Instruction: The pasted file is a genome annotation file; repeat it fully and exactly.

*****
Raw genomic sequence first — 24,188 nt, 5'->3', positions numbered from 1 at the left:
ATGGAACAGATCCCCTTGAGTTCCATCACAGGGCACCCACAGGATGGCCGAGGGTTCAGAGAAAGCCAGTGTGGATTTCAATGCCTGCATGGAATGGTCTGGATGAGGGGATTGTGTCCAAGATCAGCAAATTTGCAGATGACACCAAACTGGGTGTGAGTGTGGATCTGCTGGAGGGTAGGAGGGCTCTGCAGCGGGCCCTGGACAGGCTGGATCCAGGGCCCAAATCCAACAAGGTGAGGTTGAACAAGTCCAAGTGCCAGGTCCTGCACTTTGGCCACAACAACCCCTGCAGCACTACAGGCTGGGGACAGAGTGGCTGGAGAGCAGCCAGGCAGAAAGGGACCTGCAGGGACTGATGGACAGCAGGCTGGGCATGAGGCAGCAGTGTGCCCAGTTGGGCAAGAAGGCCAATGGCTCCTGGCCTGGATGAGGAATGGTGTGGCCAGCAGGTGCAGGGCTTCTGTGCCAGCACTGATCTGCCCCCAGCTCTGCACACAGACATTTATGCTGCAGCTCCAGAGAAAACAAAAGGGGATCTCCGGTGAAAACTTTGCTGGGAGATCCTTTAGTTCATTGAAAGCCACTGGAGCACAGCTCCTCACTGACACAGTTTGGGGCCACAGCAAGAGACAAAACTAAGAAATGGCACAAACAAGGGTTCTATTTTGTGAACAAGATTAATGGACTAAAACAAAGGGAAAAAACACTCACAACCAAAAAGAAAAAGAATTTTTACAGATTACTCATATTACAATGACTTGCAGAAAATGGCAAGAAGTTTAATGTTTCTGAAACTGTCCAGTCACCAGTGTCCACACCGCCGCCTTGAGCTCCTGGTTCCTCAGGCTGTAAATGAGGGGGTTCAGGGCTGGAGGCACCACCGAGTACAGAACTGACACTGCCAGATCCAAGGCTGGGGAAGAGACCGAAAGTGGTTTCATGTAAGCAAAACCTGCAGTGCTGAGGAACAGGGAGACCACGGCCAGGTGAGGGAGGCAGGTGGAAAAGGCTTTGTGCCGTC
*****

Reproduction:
Raw genomic sequence first — 24,188 nt, 5'->3', positions numbered from 1 at the left:
ATGGAACAGATCCCCTTGAGTTCCATCACAGGGCACCCACAGGATGGCCGAGGGTTCAGAGAAAGCCAGTGTGGATTTCAATGCCTGCATGGAATGGTCTGGATGAGGGGATTGTGTCCAAGATCAGCAAATTTGCAGATGACACCAAACTGGGTGTGAGTGTGGATCTGCTGGAGGGTAGGAGGGCTCTGCAGCGGGCCCTGGACAGGCTGGATCCAGGGCCCAAATCCAACAAGGTGAGGTTGAACAAGTCCAAGTGCCAGGTCCTGCACTTTGGCCACAACAACCCCTGCAGCACTACAGGCTGGGGACAGAGTGGCTGGAGAGCAGCCAGGCAGAAAGGGACCTGCAGGGACTGATGGACAGCAGGCTGGGCATGAGGCAGCAGTGTGCCCAGTTGGGCAAGAAGGCCAATGGCTCCTGGCCTGGATGAGGAATGGTGTGGCCAGCAGGTGCAGGGCTTCTGTGCCAGCACTGATCTGCCCCCAGCTCTGCACACAGACATTTATGCTGCAGCTCCAGAGAAAACAAAAGGGGATCTCCGGTGAAAACTTTGCTGGGAGATCCTTTAGTTCATTGAAAGCCACTGGAGCACAGCTCCTCACTGACACAGTTTGGGGCCACAGCAAGAGACAAAACTAAGAAATGGCACAAACAAGGGTTCTATTTTGTGAACAAGATTAATGGACTAAAACAAAGGGAAAAAACACTCACAACCAAAAAGAAAAAGAATTTTTACAGATTACTCATATTACAATGACTTGCAGAAAATGGCAAGAAGTTTAATGTTTCTGAAACTGTCCAGTCACCAGTGTCCACACCGCCGCCTTGAGCTCCTGGTTCCTCAGGCTGTAAATGAGGGGGTTCAGGGCTGGAGGCACCACCGAGTACAGAACTGACACTGCCAGATCCAAGGCTGGGGAAGAGACCGAAAGTGGTTTCATGTAAGCAAAACCTGCAGTGCTGAGGAACAGGGAGACCACGGCCAGGTGAGGGAGGCAGGTGGAAAAGGCTTTGTGCCGTC